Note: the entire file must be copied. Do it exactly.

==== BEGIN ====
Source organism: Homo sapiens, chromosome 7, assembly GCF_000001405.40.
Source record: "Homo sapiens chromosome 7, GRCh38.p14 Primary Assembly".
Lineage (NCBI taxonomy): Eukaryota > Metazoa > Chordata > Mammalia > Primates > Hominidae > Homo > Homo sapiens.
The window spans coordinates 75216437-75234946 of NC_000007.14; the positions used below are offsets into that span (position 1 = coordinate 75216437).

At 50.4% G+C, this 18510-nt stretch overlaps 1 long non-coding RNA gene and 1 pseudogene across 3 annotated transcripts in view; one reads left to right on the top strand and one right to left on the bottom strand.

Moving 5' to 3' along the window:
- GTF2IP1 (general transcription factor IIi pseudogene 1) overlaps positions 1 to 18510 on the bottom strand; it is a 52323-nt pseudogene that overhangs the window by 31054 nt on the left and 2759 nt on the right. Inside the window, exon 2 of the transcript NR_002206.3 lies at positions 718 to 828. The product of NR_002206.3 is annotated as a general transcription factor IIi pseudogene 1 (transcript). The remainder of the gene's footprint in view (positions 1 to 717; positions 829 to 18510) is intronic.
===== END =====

Source organism: Homo sapiens, chromosome 7, assembly GCF_000001405.40.
Source record: "Homo sapiens chromosome 7, GRCh38.p14 Primary Assembly".
Lineage (NCBI taxonomy): Eukaryota > Metazoa > Chordata > Mammalia > Primates > Hominidae > Homo > Homo sapiens.
The window spans coordinates 75216437-75234946 of NC_000007.14; the positions used below are offsets into that span (position 1 = coordinate 75216437).

At 50.4% G+C, this 18510-nt stretch overlaps 1 long non-coding RNA gene and 1 pseudogene across 3 annotated transcripts in view; one reads left to right on the top strand and one right to left on the bottom strand.

Moving 5' to 3' along the window:
- GTF2IP1 (general transcription factor IIi pseudogene 1) overlaps positions 1 to 18510 on the bottom strand; it is a 52323-nt pseudogene that overhangs the window by 31054 nt on the left and 2759 nt on the right. Inside the window, exon 2 of the transcript NR_002206.3 lies at positions 718 to 828. The product of NR_002206.3 is annotated as a general transcription factor IIi pseudogene 1 (transcript). The remainder of the gene's footprint in view (positions 1 to 717; positions 829 to 18510) is intronic.